Pet owners are forced to make tough choices in the face of rising costs
The Stockton Animal Shelter sees 15-20 abandoned dogs every day as families in many cases can no longer afford their animals.
STOCKTON, Calif. — With inflation skyrocketing gas, food and shelter, the cost of caring for a pet is no different.
According to a report by petfoodindustry.com, dog and cat food manufacturing jumped almost 9% in March. This is the largest year-on-year increase since 2009, with costs being passed on to pet owners.
The situation has gotten bad enough that it’s no longer just neglected cats and dogs being dropped off at the Stockton Animal Shelter, but animal families can no longer afford it.
“We are seeing an increase in strays who seem to be very well cared for, well fed, with nice coats, clearly owned dogs,” said Meghan Ramczyk, manager of Stockton Animal Shelter.
For the third day in a row, Ramon Villanueva was hoping to get help for his three-month-old dog “Babies” at the Stockton Animal Shelter. The seasonal forklift driver does not have the money to take care of his dog alone.
“We want to sterilize him, but we can’t afford that and injections and all that – we can’t afford that either,” Villanueva said.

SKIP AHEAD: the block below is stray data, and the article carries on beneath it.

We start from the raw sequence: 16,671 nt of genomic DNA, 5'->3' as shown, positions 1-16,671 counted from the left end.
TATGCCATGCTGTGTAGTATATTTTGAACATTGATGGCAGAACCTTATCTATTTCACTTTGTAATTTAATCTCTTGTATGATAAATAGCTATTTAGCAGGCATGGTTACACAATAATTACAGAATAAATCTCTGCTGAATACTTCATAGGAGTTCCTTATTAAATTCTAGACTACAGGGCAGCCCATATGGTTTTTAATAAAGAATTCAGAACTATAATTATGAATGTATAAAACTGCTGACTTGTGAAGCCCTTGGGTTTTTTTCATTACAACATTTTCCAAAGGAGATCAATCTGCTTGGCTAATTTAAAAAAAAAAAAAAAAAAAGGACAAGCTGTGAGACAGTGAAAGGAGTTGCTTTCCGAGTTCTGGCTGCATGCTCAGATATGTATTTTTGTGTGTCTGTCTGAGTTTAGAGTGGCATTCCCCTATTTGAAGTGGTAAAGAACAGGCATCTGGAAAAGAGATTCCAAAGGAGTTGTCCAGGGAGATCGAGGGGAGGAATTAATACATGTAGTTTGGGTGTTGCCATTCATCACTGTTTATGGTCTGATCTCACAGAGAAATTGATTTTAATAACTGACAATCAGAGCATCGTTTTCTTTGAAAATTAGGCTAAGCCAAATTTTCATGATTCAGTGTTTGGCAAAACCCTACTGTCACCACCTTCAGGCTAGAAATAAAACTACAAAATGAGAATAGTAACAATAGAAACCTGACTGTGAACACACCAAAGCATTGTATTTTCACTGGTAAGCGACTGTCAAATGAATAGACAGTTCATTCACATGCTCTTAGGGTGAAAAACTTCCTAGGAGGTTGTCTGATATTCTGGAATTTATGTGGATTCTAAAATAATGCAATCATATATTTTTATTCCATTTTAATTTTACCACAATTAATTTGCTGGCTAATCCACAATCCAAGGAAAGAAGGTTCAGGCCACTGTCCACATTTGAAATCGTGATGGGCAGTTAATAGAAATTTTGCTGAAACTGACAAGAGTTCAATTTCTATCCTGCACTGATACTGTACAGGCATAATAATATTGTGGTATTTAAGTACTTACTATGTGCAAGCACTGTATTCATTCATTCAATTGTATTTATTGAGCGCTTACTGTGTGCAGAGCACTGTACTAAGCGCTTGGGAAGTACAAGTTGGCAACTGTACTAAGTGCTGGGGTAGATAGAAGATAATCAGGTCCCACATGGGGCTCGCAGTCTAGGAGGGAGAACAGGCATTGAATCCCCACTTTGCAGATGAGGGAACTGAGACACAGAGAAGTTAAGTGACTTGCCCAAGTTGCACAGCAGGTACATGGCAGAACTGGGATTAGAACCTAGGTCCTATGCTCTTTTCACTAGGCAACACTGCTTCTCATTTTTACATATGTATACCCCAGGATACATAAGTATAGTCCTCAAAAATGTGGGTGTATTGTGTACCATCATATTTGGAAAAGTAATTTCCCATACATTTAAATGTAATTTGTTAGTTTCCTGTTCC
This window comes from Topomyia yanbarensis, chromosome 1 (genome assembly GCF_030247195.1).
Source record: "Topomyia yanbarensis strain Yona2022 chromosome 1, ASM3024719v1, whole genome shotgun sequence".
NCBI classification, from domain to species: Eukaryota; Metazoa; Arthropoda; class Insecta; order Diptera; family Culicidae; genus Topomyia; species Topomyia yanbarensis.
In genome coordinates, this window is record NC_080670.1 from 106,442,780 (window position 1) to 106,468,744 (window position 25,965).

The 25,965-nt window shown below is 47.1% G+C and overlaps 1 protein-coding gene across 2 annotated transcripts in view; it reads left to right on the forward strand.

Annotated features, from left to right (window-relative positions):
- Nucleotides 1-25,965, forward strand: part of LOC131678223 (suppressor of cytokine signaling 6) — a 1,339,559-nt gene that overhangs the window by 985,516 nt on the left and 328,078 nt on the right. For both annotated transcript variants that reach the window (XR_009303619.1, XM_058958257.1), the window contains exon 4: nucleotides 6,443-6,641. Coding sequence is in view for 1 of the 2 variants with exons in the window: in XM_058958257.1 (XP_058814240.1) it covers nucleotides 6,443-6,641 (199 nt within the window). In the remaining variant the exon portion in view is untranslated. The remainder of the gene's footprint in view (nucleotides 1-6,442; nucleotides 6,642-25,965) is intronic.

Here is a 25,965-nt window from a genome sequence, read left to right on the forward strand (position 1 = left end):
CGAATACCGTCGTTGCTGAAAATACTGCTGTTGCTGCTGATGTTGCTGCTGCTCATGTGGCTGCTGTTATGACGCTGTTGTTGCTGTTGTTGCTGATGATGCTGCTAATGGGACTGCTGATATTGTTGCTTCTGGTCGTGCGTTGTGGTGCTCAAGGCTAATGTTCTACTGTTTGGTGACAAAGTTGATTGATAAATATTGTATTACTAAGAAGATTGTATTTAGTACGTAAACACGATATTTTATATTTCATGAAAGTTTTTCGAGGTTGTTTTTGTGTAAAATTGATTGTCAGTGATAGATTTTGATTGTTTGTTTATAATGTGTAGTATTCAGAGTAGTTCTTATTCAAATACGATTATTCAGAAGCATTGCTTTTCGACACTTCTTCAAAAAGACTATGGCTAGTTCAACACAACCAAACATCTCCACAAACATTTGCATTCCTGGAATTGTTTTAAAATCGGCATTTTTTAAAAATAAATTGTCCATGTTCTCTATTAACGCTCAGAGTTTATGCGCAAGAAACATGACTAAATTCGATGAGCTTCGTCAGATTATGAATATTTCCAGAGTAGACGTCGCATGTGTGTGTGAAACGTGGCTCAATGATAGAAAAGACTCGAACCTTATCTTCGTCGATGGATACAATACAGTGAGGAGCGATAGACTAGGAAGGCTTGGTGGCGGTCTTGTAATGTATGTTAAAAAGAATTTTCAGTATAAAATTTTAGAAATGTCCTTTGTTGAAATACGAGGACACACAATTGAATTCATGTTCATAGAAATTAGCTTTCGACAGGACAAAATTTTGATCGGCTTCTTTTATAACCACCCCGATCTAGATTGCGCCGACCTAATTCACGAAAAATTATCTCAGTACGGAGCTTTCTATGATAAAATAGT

Just as “Babies” has its own story, the animals in the shelter also have theirs.
On Wednesday morning, a kitten was found abandoned outside the shelter and an older cat was abandoned after the recent death of its elderly owner.
“They may have recently moved, maybe they have recently become homeless. Sometimes their fence is down and they can’t afford to fix the fence,” Ramczyk said.
Martha Moreno has been raising kittens for almost 20 years. She stopped at the shelter to pick up more kittens to take home.
“It’s exploding again, and see, it’s only the first of June,” Moreno said.
The main thing is that the animal shelter is at full capacity and dogs like “Babies” could, in the end, be refused.
Adoption fees, which include neutering or neutering, injections, microchipping and more, are waived at Stockton Animal Shelter. There is also a “Pet Pantry” at the Stockton Animal Shelter. Free dog and cat food is distributed while supplies last every second and fourth Tuesday of the month.
It’s 9-11 a.m. in the shelter parking lot at 1575 S. Lincoln Street.
At the Front Street Shelter in Sacramento, they currently have an adoption special. You can adopt a dog over six months old for just $25 and an adult cat over six months old for just $5.
For more information, visit the Sacramento Animal Services website and the Stockton Animal Shelter website.
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